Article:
They will do some tests to check your eyesight. For example, they might look at the inside and back of your eyes with an ophthalmoscope instrument. Ask a friend or relative to drive you to your appointment as these tests might affect your vision for a couple of hours afterwards.

    If your optometrist or GP suspects your retina is detached, or is at risk of detaching, they will urgently refer you to an ophthalmologist. This is a doctor who specialises in eye health, including eye surgery. You might then have other tests such as an ultrasound scan.

    Retinal detachment is usually a medical emergency. The sooner you get treatment, the less chance there is of permanent damage to your sight.

  • Treatment Treatment of retinal detachment

    You’ll usually need to have surgery to reattach your retina. There are three types of surgery to do this, which are described below. They all aim to make your retina lie flat against the inside of your eye again.

    • Vitrectomy. This involves removing the vitreous (clear jelly-like fluid) from the back of your eye and replacing it with either a gas or silicone bubble. This holds your retina in place while it heals.
    • Scleral buckle surgery. In this procedure, your ophthalmologist will attach a thin band of synthetic material to the outside of your eye. This presses on the outside of your eye, which causes the inside wall of your eye to indent slightly. This pushes the inside of your eye against the detached retina and into a position that helps it to reattach. The area around the hole is then sealed using cryotherapy or laser treatment.
    • Pneumatic retinopexy. Your ophthalmologist may be able to inject a small gas or silicone bubble into your vitreous over the site of your detachment. This bubble then presses the retina back in place, and they will use cryotherapy or laser around the tear. This procedure is only possible if your retinal detachment covers just a small area.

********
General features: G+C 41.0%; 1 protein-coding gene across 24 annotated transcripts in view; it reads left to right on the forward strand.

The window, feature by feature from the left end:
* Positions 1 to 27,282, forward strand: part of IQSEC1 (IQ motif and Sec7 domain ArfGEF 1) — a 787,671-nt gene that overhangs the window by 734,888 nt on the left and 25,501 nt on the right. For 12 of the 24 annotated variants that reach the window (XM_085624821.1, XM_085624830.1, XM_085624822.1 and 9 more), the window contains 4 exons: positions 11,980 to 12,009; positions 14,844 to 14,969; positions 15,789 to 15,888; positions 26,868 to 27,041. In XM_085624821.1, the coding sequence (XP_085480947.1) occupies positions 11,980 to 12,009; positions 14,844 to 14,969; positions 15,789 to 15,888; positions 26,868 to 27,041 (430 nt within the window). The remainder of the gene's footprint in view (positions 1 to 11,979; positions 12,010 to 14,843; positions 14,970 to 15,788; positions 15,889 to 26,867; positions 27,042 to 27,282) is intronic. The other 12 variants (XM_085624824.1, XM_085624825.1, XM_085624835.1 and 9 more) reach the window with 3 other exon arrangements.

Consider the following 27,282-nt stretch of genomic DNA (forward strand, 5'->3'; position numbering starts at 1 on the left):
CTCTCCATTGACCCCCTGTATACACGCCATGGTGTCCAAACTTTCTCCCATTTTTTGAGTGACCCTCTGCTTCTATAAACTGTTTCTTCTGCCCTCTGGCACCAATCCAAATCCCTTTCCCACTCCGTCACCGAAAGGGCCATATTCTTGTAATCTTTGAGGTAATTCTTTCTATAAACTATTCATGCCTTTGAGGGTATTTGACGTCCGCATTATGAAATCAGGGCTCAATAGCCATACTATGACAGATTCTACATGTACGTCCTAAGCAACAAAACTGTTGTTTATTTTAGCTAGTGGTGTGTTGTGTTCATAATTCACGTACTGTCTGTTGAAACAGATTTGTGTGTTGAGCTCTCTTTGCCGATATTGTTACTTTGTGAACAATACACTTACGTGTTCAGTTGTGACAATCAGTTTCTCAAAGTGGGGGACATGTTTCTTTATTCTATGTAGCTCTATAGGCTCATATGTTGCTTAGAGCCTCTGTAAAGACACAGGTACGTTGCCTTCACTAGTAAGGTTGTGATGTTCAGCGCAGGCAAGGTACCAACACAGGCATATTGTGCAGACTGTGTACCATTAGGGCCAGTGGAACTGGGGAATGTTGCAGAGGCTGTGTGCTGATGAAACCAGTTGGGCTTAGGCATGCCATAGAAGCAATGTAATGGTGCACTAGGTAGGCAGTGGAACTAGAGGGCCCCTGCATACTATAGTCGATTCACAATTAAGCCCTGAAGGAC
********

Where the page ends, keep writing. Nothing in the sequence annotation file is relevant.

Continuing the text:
• Eye treatment on demand

    You can access a range of our health and wellbeing services on a pay-as-you-go basis, including eye treatment.

  • Recovery After your treatment

    After surgery, you’ll be given antibiotics and corticosteroid eye drops. These will help prevent infection and reduce any inflammation.

    If you have had gas put into your eye, you may be asked to keep your head in a certain position afterwards. This could be on one side or face down and is called ‘posturing’. You’ll need to do this for about a week to 10 days after your operation. You won’t be able to travel on an aeroplane while any gas remains in your eye. This is because the change in air pressure can affect the bubble of gas and increase pressure inside your eye. While any gas remains in your eye your vision will be blurred. It can take about 10 days to a few weeks for the gas to be reabsorbed.

    If your central vision has been affected, it may take a year or more after your operation for your eyesight to fully recover. Most of the improvement in your sight will happen during the first six months after surgery. But for some people, their vision may never fully recover. It often depends on if and for how long the macula part of your retina was detached.

    Surgery is most successful when your macula hasn’t become fully detached. This is why it’s important to seek medical attention as soon as possible after noticing changes in your sight. Occasionally, it may not be possible to restore your retina to its correct position and your vision may be lost completely.